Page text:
The Spiritual Contract of Marriage

The other day I wrote about the civil contract of marriage. Let me jump into an area of thought that is very subjective.. the spiritual. Or, is it subjective? Let’s make the observation right at the beginning that many of the lifelong marriages we’ve known about have survived incredible pressures because of their faith in God, and the shared values between husband and wife based upon that faith.

The spiritual contract of marriage is a contract between the bride, the groom, and their Creator. It is a faith contract. It is a promise made in the presence of God, seeking His strength and guidance to keep the vows of the marriage contract. In this current culture, it is next to impossible to maintain the promises of a civil marriage contract in our own strength. I’d be a rich man if I received $5000 for every couple that came to me saying “we want to celebrate our incredible love for each other” and then end up divorced in a couple of years. Feelings are fickle. Those who believe that feelings are primary, and can be relied upon should stop and consider that we have an epidemic of abuse of mood altering substances in our culture. Evidently feelings are not reliable and do not have longevity. We need something more to carry us through the rough spots in life to hold to the promises of the marriage contract.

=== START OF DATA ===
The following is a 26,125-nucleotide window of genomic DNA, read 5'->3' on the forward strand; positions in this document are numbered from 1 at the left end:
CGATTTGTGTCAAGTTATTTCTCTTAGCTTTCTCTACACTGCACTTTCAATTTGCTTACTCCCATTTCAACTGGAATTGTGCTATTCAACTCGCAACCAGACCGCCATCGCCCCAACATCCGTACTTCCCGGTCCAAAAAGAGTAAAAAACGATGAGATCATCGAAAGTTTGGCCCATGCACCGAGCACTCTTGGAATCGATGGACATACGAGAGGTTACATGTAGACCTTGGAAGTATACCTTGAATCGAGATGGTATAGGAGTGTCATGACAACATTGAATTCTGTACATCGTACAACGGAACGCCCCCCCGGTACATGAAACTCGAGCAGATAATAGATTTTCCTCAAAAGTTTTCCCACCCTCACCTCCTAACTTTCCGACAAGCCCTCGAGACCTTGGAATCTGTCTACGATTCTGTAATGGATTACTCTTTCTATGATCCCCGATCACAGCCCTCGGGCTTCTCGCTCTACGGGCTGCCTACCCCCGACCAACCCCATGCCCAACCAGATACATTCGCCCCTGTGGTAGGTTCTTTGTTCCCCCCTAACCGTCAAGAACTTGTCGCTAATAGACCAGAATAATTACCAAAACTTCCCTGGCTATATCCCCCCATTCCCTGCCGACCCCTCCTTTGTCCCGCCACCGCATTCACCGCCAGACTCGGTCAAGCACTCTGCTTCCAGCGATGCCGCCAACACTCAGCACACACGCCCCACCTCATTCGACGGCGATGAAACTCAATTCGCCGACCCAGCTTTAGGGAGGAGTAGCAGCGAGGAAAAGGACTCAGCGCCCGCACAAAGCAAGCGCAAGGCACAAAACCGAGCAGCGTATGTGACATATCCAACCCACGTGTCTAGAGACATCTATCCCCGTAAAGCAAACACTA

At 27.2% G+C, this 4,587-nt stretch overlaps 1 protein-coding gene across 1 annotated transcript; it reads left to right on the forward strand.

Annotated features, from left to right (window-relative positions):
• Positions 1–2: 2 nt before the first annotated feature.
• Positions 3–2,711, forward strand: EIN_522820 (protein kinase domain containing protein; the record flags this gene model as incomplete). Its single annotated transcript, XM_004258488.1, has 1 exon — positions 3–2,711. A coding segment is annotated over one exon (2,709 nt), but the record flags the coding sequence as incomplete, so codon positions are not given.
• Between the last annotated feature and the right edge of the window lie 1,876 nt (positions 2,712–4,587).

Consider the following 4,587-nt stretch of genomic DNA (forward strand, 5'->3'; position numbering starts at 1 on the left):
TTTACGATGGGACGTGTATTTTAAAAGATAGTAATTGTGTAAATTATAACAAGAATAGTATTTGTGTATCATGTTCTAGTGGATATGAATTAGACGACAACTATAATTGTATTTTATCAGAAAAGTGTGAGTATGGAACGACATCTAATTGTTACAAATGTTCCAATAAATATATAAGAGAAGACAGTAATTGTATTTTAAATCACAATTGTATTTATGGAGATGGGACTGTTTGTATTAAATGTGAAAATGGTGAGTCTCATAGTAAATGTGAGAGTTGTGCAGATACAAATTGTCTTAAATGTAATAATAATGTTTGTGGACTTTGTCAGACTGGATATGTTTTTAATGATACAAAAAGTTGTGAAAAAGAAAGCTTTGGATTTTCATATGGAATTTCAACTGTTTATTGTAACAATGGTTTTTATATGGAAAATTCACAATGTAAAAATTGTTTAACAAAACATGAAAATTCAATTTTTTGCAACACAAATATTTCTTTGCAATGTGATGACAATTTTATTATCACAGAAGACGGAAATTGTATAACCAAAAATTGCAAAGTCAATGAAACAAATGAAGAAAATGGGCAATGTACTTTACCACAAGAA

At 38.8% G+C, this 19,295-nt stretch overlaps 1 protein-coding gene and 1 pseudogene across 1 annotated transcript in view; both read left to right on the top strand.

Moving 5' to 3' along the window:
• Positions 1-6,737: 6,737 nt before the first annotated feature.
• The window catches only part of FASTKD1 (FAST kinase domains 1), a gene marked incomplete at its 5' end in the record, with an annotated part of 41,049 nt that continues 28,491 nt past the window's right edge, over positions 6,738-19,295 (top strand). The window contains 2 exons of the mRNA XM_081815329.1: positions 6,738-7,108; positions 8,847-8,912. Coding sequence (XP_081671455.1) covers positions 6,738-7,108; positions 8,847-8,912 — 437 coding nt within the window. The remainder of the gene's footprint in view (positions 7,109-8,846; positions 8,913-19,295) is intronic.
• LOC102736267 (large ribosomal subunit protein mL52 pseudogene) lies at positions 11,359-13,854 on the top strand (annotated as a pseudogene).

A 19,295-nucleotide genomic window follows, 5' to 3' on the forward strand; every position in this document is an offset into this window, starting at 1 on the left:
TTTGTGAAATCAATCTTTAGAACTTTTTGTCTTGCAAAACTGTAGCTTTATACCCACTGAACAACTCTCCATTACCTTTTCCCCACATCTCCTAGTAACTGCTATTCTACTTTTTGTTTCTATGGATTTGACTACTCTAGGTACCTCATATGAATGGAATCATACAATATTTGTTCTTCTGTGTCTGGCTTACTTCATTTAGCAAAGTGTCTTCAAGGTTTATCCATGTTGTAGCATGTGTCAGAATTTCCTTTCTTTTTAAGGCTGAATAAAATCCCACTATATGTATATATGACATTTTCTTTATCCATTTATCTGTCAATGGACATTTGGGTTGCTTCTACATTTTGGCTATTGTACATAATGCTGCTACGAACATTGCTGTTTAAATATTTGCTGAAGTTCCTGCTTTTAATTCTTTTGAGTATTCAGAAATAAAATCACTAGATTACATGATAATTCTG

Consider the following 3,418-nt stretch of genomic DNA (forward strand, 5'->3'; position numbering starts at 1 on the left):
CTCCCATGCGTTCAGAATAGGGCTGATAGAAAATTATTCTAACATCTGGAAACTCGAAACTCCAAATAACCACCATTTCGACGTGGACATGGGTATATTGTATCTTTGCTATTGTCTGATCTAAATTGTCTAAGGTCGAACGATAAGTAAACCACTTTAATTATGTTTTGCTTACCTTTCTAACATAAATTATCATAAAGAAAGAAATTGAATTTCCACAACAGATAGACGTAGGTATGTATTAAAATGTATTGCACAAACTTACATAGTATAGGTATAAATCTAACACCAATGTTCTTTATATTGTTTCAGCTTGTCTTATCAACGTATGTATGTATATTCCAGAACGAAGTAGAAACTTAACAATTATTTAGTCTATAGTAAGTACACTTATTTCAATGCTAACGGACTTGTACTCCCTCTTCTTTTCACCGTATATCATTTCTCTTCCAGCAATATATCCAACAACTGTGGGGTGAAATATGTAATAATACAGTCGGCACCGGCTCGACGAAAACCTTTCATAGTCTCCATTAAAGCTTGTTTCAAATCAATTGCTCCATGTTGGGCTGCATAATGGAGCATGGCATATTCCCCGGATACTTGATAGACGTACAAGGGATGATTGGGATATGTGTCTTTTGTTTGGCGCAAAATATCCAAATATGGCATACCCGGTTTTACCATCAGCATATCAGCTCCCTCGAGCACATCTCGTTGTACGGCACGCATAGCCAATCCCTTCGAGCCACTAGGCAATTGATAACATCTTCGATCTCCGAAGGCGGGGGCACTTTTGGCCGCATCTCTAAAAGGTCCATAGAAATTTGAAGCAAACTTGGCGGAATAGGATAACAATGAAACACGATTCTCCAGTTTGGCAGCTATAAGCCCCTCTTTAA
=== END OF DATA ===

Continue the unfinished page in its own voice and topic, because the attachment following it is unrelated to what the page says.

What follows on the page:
Our Creator knows our weaknesses. He not only created each of us, but He created marriage and, therefore, He created romance. But, from a faith perspective, romance isn’t based upon feelings.. romance, and marriage, is based upon shared values and faith in our Creator’s purpose.

Promises made “in the sight of God” are based upon more than the fickleness of human emotions. Recognition that marriage is more than the sum of two human individuals is the basis of responding to a higher Power; a higher Purpose.

Do you have any idea what will happen when husband and wife pray together and for each other daily? When we ask God to bless, protect and guide our spouse, it is a lot more difficult to be unfaithful to that spouse; a lot more difficult to harbor unforgiveness for that spouse; and a lot more difficult to be disrespectful to one’s spouse.

If you have not practiced the spiritual contract of marriage so far, it isn’t too late. You can begin today to pray together, and for each other.

Source by Dan Jenkins